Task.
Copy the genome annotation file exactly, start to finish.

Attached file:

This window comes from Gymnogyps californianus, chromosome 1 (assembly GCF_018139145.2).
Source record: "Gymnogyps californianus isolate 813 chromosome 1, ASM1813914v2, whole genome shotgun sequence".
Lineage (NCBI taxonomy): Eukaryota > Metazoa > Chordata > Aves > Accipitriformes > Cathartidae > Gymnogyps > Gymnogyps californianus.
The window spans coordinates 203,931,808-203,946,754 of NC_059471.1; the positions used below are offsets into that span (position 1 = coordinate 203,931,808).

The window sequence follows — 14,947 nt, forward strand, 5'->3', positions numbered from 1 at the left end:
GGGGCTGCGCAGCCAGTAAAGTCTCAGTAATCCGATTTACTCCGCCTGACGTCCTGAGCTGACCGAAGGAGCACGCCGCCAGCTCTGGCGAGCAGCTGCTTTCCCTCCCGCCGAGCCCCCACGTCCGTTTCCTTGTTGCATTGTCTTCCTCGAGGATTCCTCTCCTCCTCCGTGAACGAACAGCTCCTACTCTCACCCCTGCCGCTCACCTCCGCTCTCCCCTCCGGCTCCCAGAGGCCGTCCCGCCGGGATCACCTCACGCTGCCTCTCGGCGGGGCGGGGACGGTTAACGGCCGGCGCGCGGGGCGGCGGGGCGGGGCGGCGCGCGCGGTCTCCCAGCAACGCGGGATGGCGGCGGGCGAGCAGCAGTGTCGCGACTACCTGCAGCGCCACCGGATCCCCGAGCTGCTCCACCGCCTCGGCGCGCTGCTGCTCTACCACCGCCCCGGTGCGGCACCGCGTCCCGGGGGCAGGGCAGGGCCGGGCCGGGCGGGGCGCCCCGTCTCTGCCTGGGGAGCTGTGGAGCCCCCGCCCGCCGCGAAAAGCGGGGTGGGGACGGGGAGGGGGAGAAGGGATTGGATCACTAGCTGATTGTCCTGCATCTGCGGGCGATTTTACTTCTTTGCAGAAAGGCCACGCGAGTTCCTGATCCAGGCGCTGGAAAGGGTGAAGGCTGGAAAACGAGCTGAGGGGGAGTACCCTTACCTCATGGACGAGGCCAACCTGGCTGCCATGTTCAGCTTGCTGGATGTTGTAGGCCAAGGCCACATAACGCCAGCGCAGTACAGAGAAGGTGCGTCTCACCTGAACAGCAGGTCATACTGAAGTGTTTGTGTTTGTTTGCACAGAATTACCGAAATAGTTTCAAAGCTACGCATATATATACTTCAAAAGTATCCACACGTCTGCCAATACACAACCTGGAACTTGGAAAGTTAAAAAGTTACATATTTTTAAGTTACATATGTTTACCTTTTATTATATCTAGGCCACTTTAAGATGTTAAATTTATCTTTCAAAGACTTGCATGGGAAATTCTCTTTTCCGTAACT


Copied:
This window comes from Gymnogyps californianus, chromosome 1 (assembly GCF_018139145.2).
Source record: "Gymnogyps californianus isolate 813 chromosome 1, ASM1813914v2, whole genome shotgun sequence".
Lineage (NCBI taxonomy): Eukaryota > Metazoa > Chordata > Aves > Accipitriformes > Cathartidae > Gymnogyps > Gymnogyps californianus.
The window spans coordinates 203,931,808-203,946,754 of NC_059471.1; the positions used below are offsets into that span (position 1 = coordinate 203,931,808).

The window sequence follows — 14,947 nt, forward strand, 5'->3', positions numbered from 1 at the left end:
GGGGCTGCGCAGCCAGTAAAGTCTCAGTAATCCGATTTACTCCGCCTGACGTCCTGAGCTGACCGAAGGAGCACGCCGCCAGCTCTGGCGAGCAGCTGCTTTCCCTCCCGCCGAGCCCCCACGTCCGTTTCCTTGTTGCATTGTCTTCCTCGAGGATTCCTCTCCTCCTCCGTGAACGAACAGCTCCTACTCTCACCCCTGCCGCTCACCTCCGCTCTCCCCTCCGGCTCCCAGAGGCCGTCCCGCCGGGATCACCTCACGCTGCCTCTCGGCGGGGCGGGGACGGTTAACGGCCGGCGCGCGGGGCGGCGGGGCGGGGCGGCGCGCGCGGTCTCCCAGCAACGCGGGATGGCGGCGGGCGAGCAGCAGTGTCGCGACTACCTGCAGCGCCACCGGATCCCCGAGCTGCTCCACCGCCTCGGCGCGCTGCTGCTCTACCACCGCCCCGGTGCGGCACCGCGTCCCGGGGGCAGGGCAGGGCCGGGCCGGGCGGGGCGCCCCGTCTCTGCCTGGGGAGCTGTGGAGCCCCCGCCCGCCGCGAAAAGCGGGGTGGGGACGGGGAGGGGGAGAAGGGATTGGATCACTAGCTGATTGTCCTGCATCTGCGGGCGATTTTACTTCTTTGCAGAAAGGCCACGCGAGTTCCTGATCCAGGCGCTGGAAAGGGTGAAGGCTGGAAAACGAGCTGAGGGGGAGTACCCTTACCTCATGGACGAGGCCAACCTGGCTGCCATGTTCAGCTTGCTGGATGTTGTAGGCCAAGGCCACATAACGCCAGCGCAGTACAGAGAAGGTGCGTCTCACCTGAACAGCAGGTCATACTGAAGTGTTTGTGTTTGTTTGCACAGAATTACCGAAATAGTTTCAAAGCTACGCATATATATACTTCAAAAGTATCCACACGTCTGCCAATACACAACCTGGAACTTGGAAAGTTAAAAAGTTACATATTTTTAAGTTACATATGTTTACCTTTTATTATATCTAGGCCACTTTAAGATGTTAAATTTATCTTTCAAAGACTTGCATGGGAAATTCTCTTTTCCGTAACT